The last China clippers were acknowledged as the fastest sail vessels. When fully rigged and riding a tradewind, they had peak average speeds over 16 knots (30 km/h). The Great Tea Race of 1866 showcased their speed. China clippers are also the fastest commercial sailing vessels ever made. Their speeds have been exceeded many times by modern yachts, but never by a commercial sail vessel. Only the fastest windjammers could attain similar speeds.
There are many ways of judging the speed of a ship: by knots, by day's runs, by port-to-port records. Judged by any test, the American clippers were supreme.
Donald McKay's Sovereign of the Seas reported the highest speed ever achieved by a sailing ship – 22 knots (41 km/h), made while running her easting down to Australia in 1854. (John Griffiths' first clipper, the Rainbow, had a top speed of 14 knots...) There are eleven other instances of a ship's logging 18 knots (33 km/h) or over. Ten of these were recorded by American clippers... Besides the breath-taking 465-nautical-mile (861 km) day's run of the Champion of the Seas, there are thirteen other cases of a ship's sailing over 400 nautical miles (740 km) in 24 hours...
And with few exceptions all the port-to-port sailing records are held by the American clippers.— Lyon, Jane D, p. 138 Clipper Ships and Captains (1962) New York: American Heritage Publishing
The 24h record of the Champion of the Seas wasn't broken until 1984 (by a multihull), or 2001 (by another monohull).
Decline in the use of clippers started with the economic slump following the Panic of 1857 and continued with the gradual introduction of the steamship. Although clippers could be much faster than early steamships, they depended on the vagaries of the wind, while steamers could keep to a schedule. The steam clipper was developed around this time, and had auxiliary steam engines which could be used in the absence of wind. An example was Royal Charter, built in 1857 and wrecked on the coast of Anglesey in 1859. The final blow was the Suez Canal, opened in 1869, which provided a great shortcut for steamships between Europe and Asia, but was difficult for sailing ships to use. With the absence of the tea trade, some clippers began operating in the wool trade, between Britain and Australia.
“They [clipper ships] still hold their own for long sea voyages.
There is a limit to the use of steam, and it is reached when the distance to be travelled makes the cost of coal and the space it occupies greater than the value of the cargo will warrant.
Until some new motive power replaces steam, or steam is replaced by the use of petroleum or other concentrated fuel, the clipper still has an occupation, and the hearts of all old-time skippers will be gladdened by the sight of her white wings upon the seas.” — Chadwick, F.E., Ocean steamships ... (1891) New York: C. Scribner's Sons, p. 225-226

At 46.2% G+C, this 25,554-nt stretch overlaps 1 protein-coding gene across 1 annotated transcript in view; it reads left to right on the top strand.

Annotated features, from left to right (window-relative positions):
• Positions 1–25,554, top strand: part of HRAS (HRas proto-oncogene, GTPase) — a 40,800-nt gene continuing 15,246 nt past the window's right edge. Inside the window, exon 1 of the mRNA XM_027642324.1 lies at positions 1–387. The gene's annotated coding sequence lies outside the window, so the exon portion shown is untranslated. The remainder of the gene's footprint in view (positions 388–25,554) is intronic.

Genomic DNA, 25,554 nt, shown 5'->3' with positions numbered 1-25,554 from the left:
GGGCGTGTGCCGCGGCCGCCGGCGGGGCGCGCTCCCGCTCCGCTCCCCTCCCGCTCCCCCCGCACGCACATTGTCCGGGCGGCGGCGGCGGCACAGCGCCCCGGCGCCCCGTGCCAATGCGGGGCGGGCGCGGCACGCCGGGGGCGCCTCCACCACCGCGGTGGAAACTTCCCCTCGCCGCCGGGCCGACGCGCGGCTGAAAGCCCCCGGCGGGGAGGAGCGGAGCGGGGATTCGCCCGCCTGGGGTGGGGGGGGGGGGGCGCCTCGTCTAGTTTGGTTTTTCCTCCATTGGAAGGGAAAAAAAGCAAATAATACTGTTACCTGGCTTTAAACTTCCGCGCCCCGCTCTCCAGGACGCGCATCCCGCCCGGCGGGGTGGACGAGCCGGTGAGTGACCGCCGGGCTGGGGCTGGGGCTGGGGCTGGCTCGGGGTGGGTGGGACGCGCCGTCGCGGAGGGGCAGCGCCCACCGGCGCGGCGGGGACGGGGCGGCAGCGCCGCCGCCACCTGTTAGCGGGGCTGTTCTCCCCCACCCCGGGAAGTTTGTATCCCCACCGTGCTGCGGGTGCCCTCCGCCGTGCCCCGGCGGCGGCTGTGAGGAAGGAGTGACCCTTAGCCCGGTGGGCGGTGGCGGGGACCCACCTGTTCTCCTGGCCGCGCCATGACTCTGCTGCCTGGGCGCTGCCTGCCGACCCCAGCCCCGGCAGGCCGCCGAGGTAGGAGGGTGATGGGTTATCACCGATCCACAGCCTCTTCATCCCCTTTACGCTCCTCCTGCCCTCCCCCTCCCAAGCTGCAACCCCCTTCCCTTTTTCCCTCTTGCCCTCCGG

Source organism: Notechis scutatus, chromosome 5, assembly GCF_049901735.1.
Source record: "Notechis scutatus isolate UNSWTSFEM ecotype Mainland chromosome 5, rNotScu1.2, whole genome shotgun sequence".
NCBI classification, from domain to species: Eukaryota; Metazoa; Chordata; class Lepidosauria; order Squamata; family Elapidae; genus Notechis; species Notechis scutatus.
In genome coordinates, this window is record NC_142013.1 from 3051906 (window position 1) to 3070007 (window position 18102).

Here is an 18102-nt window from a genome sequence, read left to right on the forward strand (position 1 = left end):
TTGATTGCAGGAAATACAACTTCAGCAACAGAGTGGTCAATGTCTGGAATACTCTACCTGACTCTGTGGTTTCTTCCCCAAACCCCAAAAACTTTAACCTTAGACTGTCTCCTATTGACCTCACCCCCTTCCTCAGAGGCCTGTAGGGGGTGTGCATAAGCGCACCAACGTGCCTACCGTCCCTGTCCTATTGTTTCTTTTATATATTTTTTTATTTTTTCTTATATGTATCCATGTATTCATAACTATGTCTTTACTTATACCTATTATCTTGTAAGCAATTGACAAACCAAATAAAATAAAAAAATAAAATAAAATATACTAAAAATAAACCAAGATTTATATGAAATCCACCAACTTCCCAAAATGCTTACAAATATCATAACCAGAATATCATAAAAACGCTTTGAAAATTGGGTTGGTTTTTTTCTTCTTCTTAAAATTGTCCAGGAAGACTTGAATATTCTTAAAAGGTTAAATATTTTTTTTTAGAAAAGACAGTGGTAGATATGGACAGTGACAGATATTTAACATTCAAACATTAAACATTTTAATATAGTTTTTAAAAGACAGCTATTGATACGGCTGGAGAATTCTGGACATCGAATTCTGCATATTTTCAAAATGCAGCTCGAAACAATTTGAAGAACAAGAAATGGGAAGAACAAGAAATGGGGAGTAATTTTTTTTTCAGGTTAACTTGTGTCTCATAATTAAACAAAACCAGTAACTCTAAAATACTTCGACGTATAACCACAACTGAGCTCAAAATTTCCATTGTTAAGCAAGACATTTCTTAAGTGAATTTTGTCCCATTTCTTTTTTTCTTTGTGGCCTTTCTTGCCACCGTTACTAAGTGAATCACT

Although many clipper ships were built in the mid-19th century, Cutty Sark was, perhaps until recently, the only intact survivor. Other surviving examples of clippers of the era are less well preserved, for example the oldest surviving clipper City of Adelaide'' (a.k.a. S.V. Carrick).
Clipper ship sailing cardsEdit
Departures of clipper ships, mostly from New York and Boston to San Francisco, were advertised by clipper ship sailing cards. These cards, slightly larger than today’s postcards, were produced by letterpress and wood engraving on coated card stock. Most clipper cards were printed in the 1850s and 1860s, and represented the first pronounced use of color in American advertising art.
Relatively few (perhaps 3,500) cards survive today. With their stunning appearance, rarity, and importance as artifacts of nautical, Western, and printing history, clipper cards are highly prized by both private collectors and institutions.
People associated with clipper shipsEdit
- The Clipper Ship Era, Clarke, Arthur H., 1912
- Villiers (1962), p. 216
- Villiers (1962), frontispiece and p.220
- Villiers (1962), p. 216, 220
- Villiers (1962), pp. 217, 218
- Villiers 1973.
- "Fast Sailing Ships: Their Design and Construction, 1775–1875, MacGregor, David R., 1988, Index". Catdir.loc.gov. 2001-10-18. Retrieved 2013-04-08.
- Thomas N. Layton. "The Voyage of the ''Frolic''". Sup.org. Retrieved 2013-04-08.
- "ShipWiki - Ann McKim". Shipwiki.wikispaces.com. Retrieved 2013-04-08.
- Dear, I.C.B., & Kemp, Peter, eds. Oxford Companion to Ships and the Sea (Oxford University Press, 2005).
- Website "Ann McKim" -details, at bruzelius.info Accessed 30 March 2009.
- "Alexander Hall & Sons Ltd". Aberdeen Ships. 2006-11-04. Retrieved 2013-04-08.
- "Aberdeen Built Ships". Aberdeenships.com. 2013-02-22. Retrieved 2013-04-08.
- Medford Historical Society & Museum:Medford-Built Sailing Ships, at medfordhistorical.org Accessed 19 October 2017